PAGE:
Detection of acute deterioration in health status visit among COPD patients by monitoring COPD assessment test score
Authors Pothirat C, Chaiwong W, Limsukon A, Deesomchok A, Liwsrisakun C, Bumroongkit C, Theerakittikul T, Phetsuk N
Received 20 October 2014
Accepted for publication 9 December 2014
Published 3 February 2015 Volume 2015:10(1) Pages 277—282
Checked for plagiarism Yes
Review by Single-blind
Peer reviewer comments 2
Editor who approved publication: Dr Richard Russell
Chaicharn Pothirat, Warawut Chaiwong, Atikun Limsukon, Athavudh Deesomchok, Chalerm Liwsrisakun, Chaiwat Bumroongkit, Theerakorn Theerakittikul, Nittaya Phetsuk
Division of Pulmonary, Critical Care and Allergy, Department of Internal Medicine, Faculty of Medicine, Chiang Mai University, Chiang Mai, Thailand
Background: The Chronic Obstructive Pulmonary Disease Assessment Test (CAT) could play a role in detecting acute deterioration in health status during monitoring visits in routine clinical practice.
Objective: To evaluate the discriminative property of a change in CAT score from a stable baseline visit for detecting acute deterioration in health status visits of chronic obstructive pulmonary disease (COPD) patients.
Methods: The CAT questionnaire was administered to stable COPD patients routinely attending the chest clinic of Chiang Mai University Hospital who were monitored using the CAT score every 1–3 months for 15 months. Acute deterioration in health status was defined as worsening or exacerbation. CAT scores at baseline, and subsequent visits with acute deterioration in health status were analyzed using the t-test. The receiver operating characteristic curve was performed to evaluate the discriminative property of change in CAT score for detecting acute deterioration during a health status visit.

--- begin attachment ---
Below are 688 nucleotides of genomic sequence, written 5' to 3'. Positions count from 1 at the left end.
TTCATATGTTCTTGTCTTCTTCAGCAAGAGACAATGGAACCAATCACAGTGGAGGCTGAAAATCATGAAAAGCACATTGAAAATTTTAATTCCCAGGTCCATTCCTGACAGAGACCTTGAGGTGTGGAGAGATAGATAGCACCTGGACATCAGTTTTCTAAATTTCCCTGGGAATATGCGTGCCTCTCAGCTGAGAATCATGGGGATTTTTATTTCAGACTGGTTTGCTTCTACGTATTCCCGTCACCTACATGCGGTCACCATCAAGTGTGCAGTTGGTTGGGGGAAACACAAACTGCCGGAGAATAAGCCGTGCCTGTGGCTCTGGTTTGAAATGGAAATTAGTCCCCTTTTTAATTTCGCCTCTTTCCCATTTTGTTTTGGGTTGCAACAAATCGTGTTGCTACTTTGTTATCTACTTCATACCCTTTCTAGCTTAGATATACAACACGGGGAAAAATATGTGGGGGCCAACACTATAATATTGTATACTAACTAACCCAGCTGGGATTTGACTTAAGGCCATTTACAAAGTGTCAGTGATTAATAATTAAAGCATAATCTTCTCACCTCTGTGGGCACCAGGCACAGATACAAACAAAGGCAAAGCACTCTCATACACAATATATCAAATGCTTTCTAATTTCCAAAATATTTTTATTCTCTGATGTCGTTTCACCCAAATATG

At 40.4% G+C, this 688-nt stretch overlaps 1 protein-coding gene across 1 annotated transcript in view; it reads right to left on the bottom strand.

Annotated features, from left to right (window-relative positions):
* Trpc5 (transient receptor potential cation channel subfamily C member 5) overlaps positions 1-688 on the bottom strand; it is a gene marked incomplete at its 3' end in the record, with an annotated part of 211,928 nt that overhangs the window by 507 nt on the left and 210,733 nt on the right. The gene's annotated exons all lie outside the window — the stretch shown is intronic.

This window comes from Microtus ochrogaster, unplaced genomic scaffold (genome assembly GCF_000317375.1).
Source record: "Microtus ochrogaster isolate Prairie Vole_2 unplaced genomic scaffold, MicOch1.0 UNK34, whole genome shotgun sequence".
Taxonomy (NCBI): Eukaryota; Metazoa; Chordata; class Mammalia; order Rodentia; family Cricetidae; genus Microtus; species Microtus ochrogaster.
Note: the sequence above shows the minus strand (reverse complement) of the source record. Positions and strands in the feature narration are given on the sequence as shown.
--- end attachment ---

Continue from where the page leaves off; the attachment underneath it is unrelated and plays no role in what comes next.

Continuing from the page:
Results: A total of 354 follow-up visits were made by 140 patients, aged 71.1±8.4 years, with a forced expiratory volume in 1 second of 47.49%±18.2% predicted, who were monitored for 15 months. The mean CAT score change between stable baseline visits, by patients’ and physicians’ global assessments, were 0.05 (95% confidence interval [CI], -0.37–0.46) and 0.18 (95% CI, -0.23–0.60), respectively. At worsening visits, as assessed by patients, there was significant increase in CAT score (6.07; 95% CI, 4.95–7.19). There were also significant increases in CAT scores at visits with mild and moderate exacerbation (5.51 [95% CI, 4.39–6.63] and 8.84 [95% CI, 6.29–11.39], respectively), as assessed by physicians. The area under the receiver operating characteristic curve of CAT score change for the detection of acute deterioration in health status was 0.89 (95% CI, 0.84–0.94), and the optimum cut-off point score was at 4,
with a sensitivity, specificity, and accuracy of 76.8%, 83.6%, and 82.4%, respectively.
Conclusions: Change in CAT score during monitoring visits is useful for detecting acute deterioration in health status, and a change of 4 units could make a moderate prediction of acute deterioration in health status.
Keywords: chronic obstructive pulmonary disease, health status, questionnaire
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